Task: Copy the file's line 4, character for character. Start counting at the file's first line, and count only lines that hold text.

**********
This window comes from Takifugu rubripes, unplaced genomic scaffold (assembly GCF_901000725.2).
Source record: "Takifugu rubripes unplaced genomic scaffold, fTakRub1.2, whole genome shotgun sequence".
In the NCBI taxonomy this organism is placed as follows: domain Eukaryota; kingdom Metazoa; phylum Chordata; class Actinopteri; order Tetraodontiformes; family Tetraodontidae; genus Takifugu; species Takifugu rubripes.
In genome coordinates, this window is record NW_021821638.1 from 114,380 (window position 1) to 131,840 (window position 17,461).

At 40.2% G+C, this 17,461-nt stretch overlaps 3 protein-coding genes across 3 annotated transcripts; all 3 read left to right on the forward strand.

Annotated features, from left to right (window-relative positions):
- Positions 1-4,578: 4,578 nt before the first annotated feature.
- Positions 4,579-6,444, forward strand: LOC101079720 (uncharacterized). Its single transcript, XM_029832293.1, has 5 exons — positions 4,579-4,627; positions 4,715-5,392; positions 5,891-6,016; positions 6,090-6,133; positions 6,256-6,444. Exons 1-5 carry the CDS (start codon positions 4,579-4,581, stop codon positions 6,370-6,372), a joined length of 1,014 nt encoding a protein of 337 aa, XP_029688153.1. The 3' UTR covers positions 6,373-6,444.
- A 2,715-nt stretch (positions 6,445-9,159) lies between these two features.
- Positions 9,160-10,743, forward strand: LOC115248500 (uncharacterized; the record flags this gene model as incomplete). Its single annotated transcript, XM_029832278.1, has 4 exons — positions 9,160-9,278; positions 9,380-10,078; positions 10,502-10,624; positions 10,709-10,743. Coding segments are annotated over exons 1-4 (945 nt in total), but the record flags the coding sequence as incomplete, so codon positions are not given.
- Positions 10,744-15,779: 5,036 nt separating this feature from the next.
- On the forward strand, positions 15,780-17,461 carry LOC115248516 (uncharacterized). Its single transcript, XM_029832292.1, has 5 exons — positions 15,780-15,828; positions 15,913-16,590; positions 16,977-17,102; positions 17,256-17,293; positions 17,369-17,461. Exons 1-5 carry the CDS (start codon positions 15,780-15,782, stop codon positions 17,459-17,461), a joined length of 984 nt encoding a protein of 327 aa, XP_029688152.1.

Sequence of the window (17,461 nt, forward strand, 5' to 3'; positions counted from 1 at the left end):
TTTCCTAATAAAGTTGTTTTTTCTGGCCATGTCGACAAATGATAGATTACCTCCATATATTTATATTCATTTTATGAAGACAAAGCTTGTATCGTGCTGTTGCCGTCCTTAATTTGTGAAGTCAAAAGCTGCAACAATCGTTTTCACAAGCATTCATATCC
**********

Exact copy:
In genome coordinates, this window is record NW_021821638.1 from 114,380 (window position 1) to 131,840 (window position 17,461).